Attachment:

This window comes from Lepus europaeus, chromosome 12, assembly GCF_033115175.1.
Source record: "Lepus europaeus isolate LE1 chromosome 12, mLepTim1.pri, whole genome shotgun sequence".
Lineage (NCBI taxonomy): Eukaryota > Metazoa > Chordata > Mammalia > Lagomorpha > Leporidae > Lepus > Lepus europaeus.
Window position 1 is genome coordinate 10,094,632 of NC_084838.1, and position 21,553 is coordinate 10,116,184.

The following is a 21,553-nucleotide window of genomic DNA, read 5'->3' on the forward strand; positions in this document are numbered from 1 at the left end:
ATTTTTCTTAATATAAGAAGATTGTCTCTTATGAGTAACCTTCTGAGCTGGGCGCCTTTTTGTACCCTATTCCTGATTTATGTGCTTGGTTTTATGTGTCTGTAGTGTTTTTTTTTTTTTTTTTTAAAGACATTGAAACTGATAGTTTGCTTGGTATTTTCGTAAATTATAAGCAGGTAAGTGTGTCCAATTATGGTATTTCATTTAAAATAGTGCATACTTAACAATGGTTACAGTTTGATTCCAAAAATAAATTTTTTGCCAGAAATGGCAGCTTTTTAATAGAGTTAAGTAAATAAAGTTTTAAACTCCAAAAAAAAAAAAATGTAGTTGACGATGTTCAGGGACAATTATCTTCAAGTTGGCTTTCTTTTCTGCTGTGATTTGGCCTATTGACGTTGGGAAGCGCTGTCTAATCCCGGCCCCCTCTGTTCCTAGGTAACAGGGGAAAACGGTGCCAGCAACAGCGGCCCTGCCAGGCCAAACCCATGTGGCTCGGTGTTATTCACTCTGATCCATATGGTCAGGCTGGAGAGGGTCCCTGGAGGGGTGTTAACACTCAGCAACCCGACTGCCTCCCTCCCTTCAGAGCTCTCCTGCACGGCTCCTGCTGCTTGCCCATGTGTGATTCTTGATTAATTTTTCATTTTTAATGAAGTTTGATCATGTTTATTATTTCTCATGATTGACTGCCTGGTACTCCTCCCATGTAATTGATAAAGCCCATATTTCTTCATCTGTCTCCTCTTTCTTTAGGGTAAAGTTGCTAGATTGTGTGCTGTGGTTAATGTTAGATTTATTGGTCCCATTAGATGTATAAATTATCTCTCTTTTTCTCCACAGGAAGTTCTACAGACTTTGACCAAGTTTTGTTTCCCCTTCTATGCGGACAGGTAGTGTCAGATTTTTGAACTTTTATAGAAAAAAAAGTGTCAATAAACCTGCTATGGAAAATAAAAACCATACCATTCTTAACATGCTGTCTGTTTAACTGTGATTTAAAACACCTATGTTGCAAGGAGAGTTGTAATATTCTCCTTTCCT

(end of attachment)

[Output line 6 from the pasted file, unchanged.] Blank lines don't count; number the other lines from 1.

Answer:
ATTTTTCTTAATATAAGAAGATTGTCTCTTATGAGTAACCTTCTGAGCTGGGCGCCTTTTTGTACCCTATTCCTGATTTATGTGCTTGGTTTTATGTGTCTGTAGTGTTTTTTTTTTTTTTTTTTAAAGACATTGAAACTGATAGTTTGCTTGGTATTTTCGTAAATTATAAGCAGGTAAGTGTGTCCAATTATGGTATTTCATTTAAAATAGTGCATACTTAACAATGGTTACAGTTTGATTCCAAAAATAAATTTTTTGCCAGAAATGGCAGCTTTTTAATAGAGTTAAGTAAATAAAGTTTTAAACTCCAAAAAAAAAAAAATGTAGTTGACGATGTTCAGGGACAATTATCTTCAAGTTGGCTTTCTTTTCTGCTGTGATTTGGCCTATTGACGTTGGGAAGCGCTGTCTAATCCCGGCCCCCTCTGTTCCTAGGTAACAGGGGAAAACGGTGCCAGCAACAGCGGCCCTGCCAGGCCAAACCCATGTGGCTCGGTGTTATTCACTCTGATCCATATGGTCAGGCTGGAGAGGGTCCCTGGAGGGGTGTTAACACTCAGCAACCCGACTGCCTCCCTCCCTTCAGAGCTCTCCTGCACGGCTCCTGCTGCTTGCCCATGTGTGATTCTTGATTAATTTTTCATTTTTAATGAAGTTTGATCATGTTTATTATTTCTCATGATTGACTGCCTGGTACTCCTCCCATGTAATTGATAAAGCCCATATTTCTTCATCTGTCTCCTCTTTCTTTAGGGTAAAGTTGCTAGATTGTGTGCTGTGGTTAATGTTAGATTTATTGGTCCCATTAGATGTATAAATTATCTCTCTTTTTCTCCACAGGAAGTTCTACAGACTTTGACCAAGTTTTGTTTCCCCTTCTATGCGGACAGGTAGTGTCAGATTTTTGAACTTTTATAGAAAAAAAAGTGTCAATAAACCTGCTATGGAAAATAAAAACCATACCATTCTTAACATGCTGTCTGTTTAACTGTGATTTAAAACACCTATGTTGCAAGGAGAGTTGTAATATTCTCCTTTCCT